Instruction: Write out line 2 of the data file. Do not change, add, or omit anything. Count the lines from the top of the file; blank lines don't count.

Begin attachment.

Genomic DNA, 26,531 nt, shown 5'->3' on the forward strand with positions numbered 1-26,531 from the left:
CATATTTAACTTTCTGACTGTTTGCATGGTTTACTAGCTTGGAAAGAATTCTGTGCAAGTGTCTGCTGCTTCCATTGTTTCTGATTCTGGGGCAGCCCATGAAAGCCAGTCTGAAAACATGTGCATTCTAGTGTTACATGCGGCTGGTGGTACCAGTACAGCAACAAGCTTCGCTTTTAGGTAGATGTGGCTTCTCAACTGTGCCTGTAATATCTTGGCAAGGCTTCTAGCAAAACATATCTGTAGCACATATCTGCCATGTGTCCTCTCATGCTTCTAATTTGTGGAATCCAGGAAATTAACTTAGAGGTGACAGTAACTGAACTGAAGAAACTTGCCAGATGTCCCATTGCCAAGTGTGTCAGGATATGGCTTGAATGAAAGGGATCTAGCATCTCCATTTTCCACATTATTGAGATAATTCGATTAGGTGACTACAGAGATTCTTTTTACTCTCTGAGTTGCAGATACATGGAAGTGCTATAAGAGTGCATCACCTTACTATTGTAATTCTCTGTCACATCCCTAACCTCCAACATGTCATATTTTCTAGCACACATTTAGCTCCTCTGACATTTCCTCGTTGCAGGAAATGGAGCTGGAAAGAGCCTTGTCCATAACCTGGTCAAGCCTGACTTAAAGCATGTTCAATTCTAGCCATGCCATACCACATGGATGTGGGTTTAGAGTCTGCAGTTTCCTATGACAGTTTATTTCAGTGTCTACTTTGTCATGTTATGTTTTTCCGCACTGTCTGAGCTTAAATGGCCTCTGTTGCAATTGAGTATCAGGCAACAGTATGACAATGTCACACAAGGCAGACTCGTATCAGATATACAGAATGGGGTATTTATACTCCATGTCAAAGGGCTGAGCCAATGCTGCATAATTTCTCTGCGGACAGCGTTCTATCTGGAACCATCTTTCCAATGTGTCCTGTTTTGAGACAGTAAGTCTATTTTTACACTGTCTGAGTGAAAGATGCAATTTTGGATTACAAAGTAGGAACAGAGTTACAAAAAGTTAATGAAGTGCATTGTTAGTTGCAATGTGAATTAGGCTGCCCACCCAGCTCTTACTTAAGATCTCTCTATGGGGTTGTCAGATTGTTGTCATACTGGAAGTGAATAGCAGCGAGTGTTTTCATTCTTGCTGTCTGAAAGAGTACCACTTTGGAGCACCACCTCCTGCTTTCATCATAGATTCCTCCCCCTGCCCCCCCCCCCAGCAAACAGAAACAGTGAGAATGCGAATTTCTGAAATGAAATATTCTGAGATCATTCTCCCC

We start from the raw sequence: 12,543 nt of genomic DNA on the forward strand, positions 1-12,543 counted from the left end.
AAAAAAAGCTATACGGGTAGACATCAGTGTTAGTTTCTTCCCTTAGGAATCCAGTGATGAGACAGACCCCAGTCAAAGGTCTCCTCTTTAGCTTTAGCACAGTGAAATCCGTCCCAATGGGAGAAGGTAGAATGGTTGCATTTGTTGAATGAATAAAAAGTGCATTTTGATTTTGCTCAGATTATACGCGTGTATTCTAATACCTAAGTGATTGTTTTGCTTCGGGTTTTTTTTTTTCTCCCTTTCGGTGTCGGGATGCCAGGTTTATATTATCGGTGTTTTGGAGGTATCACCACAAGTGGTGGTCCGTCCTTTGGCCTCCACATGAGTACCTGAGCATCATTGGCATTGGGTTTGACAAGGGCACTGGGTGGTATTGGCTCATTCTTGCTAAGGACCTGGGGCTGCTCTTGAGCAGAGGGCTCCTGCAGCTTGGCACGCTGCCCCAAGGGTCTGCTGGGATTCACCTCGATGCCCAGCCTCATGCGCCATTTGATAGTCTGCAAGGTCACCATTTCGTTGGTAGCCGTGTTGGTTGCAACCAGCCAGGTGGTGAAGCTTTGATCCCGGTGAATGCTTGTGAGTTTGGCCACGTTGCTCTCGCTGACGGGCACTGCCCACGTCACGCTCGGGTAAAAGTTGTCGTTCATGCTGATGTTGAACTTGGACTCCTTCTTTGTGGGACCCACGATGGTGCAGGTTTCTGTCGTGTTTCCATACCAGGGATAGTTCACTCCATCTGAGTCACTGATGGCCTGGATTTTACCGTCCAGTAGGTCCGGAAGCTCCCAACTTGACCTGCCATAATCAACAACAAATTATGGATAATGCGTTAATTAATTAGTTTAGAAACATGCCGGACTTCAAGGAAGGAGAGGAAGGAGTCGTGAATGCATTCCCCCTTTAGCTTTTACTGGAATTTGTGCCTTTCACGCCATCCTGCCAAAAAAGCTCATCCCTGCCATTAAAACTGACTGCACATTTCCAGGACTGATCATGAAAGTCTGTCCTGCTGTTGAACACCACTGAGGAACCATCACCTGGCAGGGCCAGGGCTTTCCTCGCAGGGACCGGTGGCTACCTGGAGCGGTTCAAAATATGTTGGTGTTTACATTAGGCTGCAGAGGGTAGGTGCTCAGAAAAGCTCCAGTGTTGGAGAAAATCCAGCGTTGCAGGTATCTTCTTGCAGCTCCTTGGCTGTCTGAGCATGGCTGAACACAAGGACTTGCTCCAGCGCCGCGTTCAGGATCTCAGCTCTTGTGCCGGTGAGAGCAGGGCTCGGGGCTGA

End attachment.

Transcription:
CATATTTAACTTTCTGACTGTTTGCATGGTTTACTAGCTTGGAAAGAATTCTGTGCAAGTGTCTGCTGCTTCCATTGTTTCTGATTCTGGGGCAGCCCATGAAAGCCAGTCTGAAAACATGTGCATTCTAGTGTTACATGCGGCTGGTGGTACCAGTACAGCAACAAGCTTCGCTTTTAGGTAGATGTGGCTTCTCAACTGTGCCTGTAATATCTTGGCAAGGCTTCTAGCAAAACATATCTGTAGCACATATCTGCCATGTGTCCTCTCATGCTTCTAATTTGTGGAATCCAGGAAATTAACTTAGAGGTGACAGTAACTGAACTGAAGAAACTTGCCAGATGTCCCATTGCCAAGTGTGTCAGGATATGGCTTGAATGAAAGGGATCTAGCATCTCCATTTTCCACATTATTGAGATAATTCGATTAGGTGACTACAGAGATTCTTTTTACTCTCTGAGTTGCAGATACATGGAAGTGCTATAAGAGTGCATCACCTTACTATTGTAATTCTCTGTCACATCCCTAACCTCCAACATGTCATATTTTCTAGCACACATTTAGCTCCTCTGACATTTCCTCGTTGCAGGAAATGGAGCTGGAAAGAGCCTTGTCCATAACCTGGTCAAGCCTGACTTAAAGCATGTTCAATTCTAGCCATGCCATACCACATGGATGTGGGTTTAGAGTCTGCAGTTTCCTATGACAGTTTATTTCAGTGTCTACTTTGTCATGTTATGTTTTTCCGCACTGTCTGAGCTTAAATGGCCTCTGTTGCAATTGAGTATCAGGCAACAGTATGACAATGTCACACAAGGCAGACTCGTATCAGATATACAGAATGGGGTATTTATACTCCATGTCAAAGGGCTGAGCCAATGCTGCATAATTTCTCTGCGGACAGCGTTCTATCTGGAACCATCTTTCCAATGTGTCCTGTTTTGAGACAGTAAGTCTATTTTTACACTGTCTGAGTGAAAGATGCAATTTTGGATTACAAAGTAGGAACAGAGTTACAAAAAGTTAATGAAGTGCATTGTTAGTTGCAATGTGAATTAGGCTGCCCACCCAGCTCTTACTTAAGATCTCTCTATGGGGTTGTCAGATTGTTGTCATACTGGAAGTGAATAGCAGCGAGTGTTTTCATTCTTGCTGTCTGAAAGAGTACCACTTTGGAGCACCACCTCCTGCTTTCATCATAGATTCCTCCCCCTGCCCCCCCCCCCAGCAAACAGAAACAGTGAGAATGCGAATTTCTGAAATGAAATATTCTGAGATCATTCTCCCC